Thoth and Maat
Thoth and Maat
One of the most pivotal moments in an individual's transition from life to eternal existence in the afterlife was the judgment of his or her soul. This event took place before Osiris, the main deity of the afterlife, and a group of other gods including forty-two divine judges who assisted in the weighing of the heart that tested the moral worth of the individual. Among the other attendant gods were Thoth, shown her as an ibis, who served as the scribe and recorded the judgment of the deceased, and Maat, shown here as a seated woman, who was the incarnation of truth and cosmic order.
This statue group reflects the taste for composite groups that emerged in the New Kingdom (1550-1069 B.C.) and gained increasing favor in the Late Period (664-332 B.C.). The most poplular groupings incorporated a figure of a god, very commonly Thoth in the form of an aop or ibis, facing a devotee. Many of these statues were donated to temples by individuals to demonstrate their piety and devotion to the god.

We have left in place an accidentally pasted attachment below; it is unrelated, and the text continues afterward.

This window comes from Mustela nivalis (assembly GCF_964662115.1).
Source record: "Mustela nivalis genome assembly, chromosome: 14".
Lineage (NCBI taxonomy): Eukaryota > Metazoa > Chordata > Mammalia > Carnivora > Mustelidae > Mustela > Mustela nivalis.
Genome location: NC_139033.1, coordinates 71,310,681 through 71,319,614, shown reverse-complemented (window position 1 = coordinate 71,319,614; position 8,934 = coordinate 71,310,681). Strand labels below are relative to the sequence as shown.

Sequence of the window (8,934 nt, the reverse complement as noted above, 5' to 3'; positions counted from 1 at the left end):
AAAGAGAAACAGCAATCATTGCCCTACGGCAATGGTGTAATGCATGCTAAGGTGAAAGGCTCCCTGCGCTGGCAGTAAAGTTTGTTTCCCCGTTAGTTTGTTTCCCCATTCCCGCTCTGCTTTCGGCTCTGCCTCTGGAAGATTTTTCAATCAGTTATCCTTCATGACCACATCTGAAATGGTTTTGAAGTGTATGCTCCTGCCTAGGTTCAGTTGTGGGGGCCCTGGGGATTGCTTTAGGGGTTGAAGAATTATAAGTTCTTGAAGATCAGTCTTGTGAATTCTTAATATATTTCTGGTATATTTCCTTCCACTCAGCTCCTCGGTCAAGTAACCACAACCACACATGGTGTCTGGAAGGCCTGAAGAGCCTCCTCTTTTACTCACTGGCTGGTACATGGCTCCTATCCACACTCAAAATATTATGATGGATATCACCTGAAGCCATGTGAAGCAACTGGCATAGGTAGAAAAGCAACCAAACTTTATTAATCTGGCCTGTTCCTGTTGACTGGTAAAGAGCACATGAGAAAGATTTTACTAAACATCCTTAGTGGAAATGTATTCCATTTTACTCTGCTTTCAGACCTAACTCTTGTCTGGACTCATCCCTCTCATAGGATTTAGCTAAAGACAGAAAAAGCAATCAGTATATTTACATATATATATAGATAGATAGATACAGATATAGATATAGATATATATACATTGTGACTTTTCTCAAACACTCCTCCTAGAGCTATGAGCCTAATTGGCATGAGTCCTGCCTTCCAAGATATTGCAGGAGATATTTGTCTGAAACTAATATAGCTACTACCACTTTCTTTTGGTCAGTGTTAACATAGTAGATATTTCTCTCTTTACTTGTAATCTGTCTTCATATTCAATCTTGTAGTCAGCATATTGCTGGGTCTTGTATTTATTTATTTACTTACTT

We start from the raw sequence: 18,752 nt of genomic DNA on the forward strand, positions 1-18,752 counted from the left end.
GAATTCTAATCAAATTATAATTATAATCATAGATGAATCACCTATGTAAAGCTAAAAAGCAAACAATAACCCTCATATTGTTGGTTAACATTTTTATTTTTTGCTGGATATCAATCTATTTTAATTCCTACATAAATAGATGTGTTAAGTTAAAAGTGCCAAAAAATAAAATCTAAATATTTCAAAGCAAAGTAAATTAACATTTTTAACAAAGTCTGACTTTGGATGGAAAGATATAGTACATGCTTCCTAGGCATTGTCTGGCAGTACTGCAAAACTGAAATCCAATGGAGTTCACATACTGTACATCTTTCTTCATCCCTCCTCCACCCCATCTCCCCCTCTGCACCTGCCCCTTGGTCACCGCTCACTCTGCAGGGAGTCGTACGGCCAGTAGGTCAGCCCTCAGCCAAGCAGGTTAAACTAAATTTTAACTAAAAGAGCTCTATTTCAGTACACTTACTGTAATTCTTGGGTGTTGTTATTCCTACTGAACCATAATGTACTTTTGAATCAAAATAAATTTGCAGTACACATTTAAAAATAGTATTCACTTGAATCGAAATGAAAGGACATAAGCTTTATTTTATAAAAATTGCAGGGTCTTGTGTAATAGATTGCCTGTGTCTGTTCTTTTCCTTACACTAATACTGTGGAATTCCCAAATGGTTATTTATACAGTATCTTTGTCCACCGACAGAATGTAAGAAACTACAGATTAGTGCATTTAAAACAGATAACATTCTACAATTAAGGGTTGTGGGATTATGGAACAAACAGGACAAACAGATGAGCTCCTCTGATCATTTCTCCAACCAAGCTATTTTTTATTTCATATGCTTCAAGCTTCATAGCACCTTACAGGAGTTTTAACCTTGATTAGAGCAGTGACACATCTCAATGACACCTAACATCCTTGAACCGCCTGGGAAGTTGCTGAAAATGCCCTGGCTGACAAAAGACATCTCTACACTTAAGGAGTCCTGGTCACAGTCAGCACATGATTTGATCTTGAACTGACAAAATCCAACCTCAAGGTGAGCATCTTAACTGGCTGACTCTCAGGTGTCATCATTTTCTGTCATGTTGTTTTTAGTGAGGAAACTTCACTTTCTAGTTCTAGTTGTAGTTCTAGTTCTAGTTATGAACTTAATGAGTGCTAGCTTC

This group has been attached to a rectangular base that is carved with ankh and sa signs to provide life and protection. The function of the metal loop at the front of the base is unknown.
Late Period, c. 664-332 B.C.; wood and bronze. Height 10-7/16 inches; Length 13-13/16 inches; Depth 4-1/8 inches. The Egyptian Museum, Cairo
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